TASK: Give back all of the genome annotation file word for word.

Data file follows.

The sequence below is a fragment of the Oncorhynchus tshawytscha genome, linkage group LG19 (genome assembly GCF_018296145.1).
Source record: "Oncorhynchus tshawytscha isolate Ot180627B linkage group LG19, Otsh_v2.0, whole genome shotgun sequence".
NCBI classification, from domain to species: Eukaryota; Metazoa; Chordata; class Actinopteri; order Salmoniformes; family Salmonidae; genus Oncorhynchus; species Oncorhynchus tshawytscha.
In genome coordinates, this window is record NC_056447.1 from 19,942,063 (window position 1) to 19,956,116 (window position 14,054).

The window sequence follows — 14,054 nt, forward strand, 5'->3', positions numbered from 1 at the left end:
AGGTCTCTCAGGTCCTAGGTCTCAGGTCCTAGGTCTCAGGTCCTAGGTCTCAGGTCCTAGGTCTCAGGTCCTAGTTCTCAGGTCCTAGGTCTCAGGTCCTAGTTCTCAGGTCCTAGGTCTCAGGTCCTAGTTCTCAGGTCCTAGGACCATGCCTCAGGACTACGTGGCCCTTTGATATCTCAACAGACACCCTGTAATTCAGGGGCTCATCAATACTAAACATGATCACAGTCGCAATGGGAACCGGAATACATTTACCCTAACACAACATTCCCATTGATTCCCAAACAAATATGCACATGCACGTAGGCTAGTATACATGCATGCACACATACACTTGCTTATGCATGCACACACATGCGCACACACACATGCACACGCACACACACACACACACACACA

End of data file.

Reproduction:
The sequence below is a fragment of the Oncorhynchus tshawytscha genome, linkage group LG19 (genome assembly GCF_018296145.1).
Source record: "Oncorhynchus tshawytscha isolate Ot180627B linkage group LG19, Otsh_v2.0, whole genome shotgun sequence".
NCBI classification, from domain to species: Eukaryota; Metazoa; Chordata; class Actinopteri; order Salmoniformes; family Salmonidae; genus Oncorhynchus; species Oncorhynchus tshawytscha.
In genome coordinates, this window is record NC_056447.1 from 19,942,063 (window position 1) to 19,956,116 (window position 14,054).

The window sequence follows — 14,054 nt, forward strand, 5'->3', positions numbered from 1 at the left end:
AGGTCTCTCAGGTCCTAGGTCTCAGGTCCTAGGTCTCAGGTCCTAGGTCTCAGGTCCTAGGTCTCAGGTCCTAGTTCTCAGGTCCTAGGTCTCAGGTCCTAGTTCTCAGGTCCTAGGTCTCAGGTCCTAGTTCTCAGGTCCTAGGACCATGCCTCAGGACTACGTGGCCCTTTGATATCTCAACAGACACCCTGTAATTCAGGGGCTCATCAATACTAAACATGATCACAGTCGCAATGGGAACCGGAATACATTTACCCTAACACAACATTCCCATTGATTCCCAAACAAATATGCACATGCACGTAGGCTAGTATACATGCATGCACACATACACTTGCTTATGCATGCACACACATGCGCACACACACATGCACACGCACACACACACACACACACACA